The artist known as Beeple shattered all records when his “Everydays” collection sold for $69.3 million as an NFT (non-fungible token) earlier this month.
Bidding for his digital collage started at just $100 when it was auctioned off by Christie’s, but the price soared following a flurry of bids in the final hour. The fee was paid in Ether, which marked a first for the 255-year-old auction house.
It instantly made Beeple, whose real name is Mike Winkelmann, the world’s third most valuable living artist. Last month, he also sold a piece called Crossroad – a 10-second video NFT showing a giant, naked likeness of Donald J. Trump, collapsed and covered in graffiti while pedestrians walked around him – for $6.6 million in Ether on Nifty Gateway.
You might therefore expect him to be excited about the craze for NFTs, but instead he has branded it an “irrational exuberance bubble”.
Winkelmann admitted on the Sway podcast this week that it had been less than six months since he first learned of NFTs. The host asked if he feared that NFTs could represent “the second level of a pyramid scheme”, and the artist disagreed, but said they are “extremely speculative”.
“If you just look at art historically, blue chip stuff does pretty well over time,” he added. “But most of it goes to zero. That’s just how it is. And I believe NFTs will be no different. And I believe it’s absolutely in an irrational exuberance bubble that is – we’re there.”
NFTs have become a hot topic this year. Kings of Leon released their latest album as an NFT, and this week Twitter founder Jack Dorsey sold the first ever Tweet – “just setting up my twttr,” he wrote in March 2006 – as an NFT to a Malaysia-based businessman, with the proceeds going to charity.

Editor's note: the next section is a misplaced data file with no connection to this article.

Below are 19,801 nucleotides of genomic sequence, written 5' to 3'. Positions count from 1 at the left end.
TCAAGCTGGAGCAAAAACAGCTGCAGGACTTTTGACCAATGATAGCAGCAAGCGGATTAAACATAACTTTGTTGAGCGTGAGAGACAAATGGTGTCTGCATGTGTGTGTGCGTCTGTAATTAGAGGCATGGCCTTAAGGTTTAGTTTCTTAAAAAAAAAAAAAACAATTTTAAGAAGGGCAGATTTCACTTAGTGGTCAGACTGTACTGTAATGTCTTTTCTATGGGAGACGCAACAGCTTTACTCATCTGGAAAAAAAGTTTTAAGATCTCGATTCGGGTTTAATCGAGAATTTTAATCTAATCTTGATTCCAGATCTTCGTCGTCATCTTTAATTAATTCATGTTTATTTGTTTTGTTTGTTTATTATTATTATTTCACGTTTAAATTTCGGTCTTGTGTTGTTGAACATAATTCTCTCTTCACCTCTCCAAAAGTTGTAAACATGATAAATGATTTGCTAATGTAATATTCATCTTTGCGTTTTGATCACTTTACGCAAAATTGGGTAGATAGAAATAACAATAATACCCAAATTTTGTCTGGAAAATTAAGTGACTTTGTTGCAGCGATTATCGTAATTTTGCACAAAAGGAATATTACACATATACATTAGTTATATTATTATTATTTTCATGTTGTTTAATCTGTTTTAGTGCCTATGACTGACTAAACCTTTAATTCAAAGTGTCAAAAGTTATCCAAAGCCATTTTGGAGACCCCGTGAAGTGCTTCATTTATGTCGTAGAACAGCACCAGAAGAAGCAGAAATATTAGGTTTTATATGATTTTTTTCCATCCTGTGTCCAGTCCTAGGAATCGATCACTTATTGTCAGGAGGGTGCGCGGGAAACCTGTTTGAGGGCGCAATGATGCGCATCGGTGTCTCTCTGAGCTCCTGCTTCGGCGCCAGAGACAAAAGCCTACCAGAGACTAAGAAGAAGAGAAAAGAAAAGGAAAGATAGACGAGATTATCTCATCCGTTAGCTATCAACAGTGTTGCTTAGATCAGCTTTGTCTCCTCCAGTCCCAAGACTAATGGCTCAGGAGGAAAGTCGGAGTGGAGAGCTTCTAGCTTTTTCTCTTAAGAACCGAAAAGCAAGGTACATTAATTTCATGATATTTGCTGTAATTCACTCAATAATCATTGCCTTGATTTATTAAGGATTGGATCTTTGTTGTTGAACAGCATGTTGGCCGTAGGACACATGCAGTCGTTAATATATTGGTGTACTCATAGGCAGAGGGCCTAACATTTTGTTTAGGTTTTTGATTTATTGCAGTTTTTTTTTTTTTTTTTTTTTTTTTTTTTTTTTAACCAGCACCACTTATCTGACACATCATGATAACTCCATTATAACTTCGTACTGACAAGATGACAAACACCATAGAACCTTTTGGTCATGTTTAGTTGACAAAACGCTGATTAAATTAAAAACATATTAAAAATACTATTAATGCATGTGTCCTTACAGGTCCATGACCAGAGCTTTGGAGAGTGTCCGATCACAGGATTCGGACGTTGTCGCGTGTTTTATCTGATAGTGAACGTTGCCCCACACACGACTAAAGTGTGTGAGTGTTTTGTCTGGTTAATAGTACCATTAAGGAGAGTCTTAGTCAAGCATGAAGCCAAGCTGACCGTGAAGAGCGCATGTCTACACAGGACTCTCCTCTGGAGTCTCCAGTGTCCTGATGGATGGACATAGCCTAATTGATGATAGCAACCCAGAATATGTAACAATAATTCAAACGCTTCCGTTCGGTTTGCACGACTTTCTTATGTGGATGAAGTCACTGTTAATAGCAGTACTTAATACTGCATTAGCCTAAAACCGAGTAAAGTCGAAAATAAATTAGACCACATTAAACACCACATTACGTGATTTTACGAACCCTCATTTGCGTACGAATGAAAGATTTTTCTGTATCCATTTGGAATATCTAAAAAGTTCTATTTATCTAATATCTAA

However, some commentators fear that the trend is accelerating too rapidly. New York art advisor Todd Levin told the New York Times he had “mixed emotions” after witnessing the Beeple sale.
“On the one hand, it’s super exciting to witness a historical inflection point,” Levin said. “On the other hand, the amount of money involved could skew and damage a nascent emerging market.”
However, NFT mania shows no signs of abating. This week saw Ja Rule sell an NFT of a painting of the much-maligned Fyre Festival logo for $122,000. The successful bidder will receive an original work of art commissioned for the festival, which had previously been hanging in Ja Rule’s home.
He told Forbes that he only heard of NFTs a couple of weeks ago. “I think people got a little bit tired of the regular stocks-and-bonds way of investing,” he said.
The boundaries between NFTs and physical art are continuing to blur. The family of avant-garde artist Wladimir Baranoff-Rossiné (1888-1944) this week announced it would auction off an NFT that comes with a 1925 abstract painting by the artist. The sale will be made through online NFT marketplace Mintable, which recently received an investment from Mark Cuban.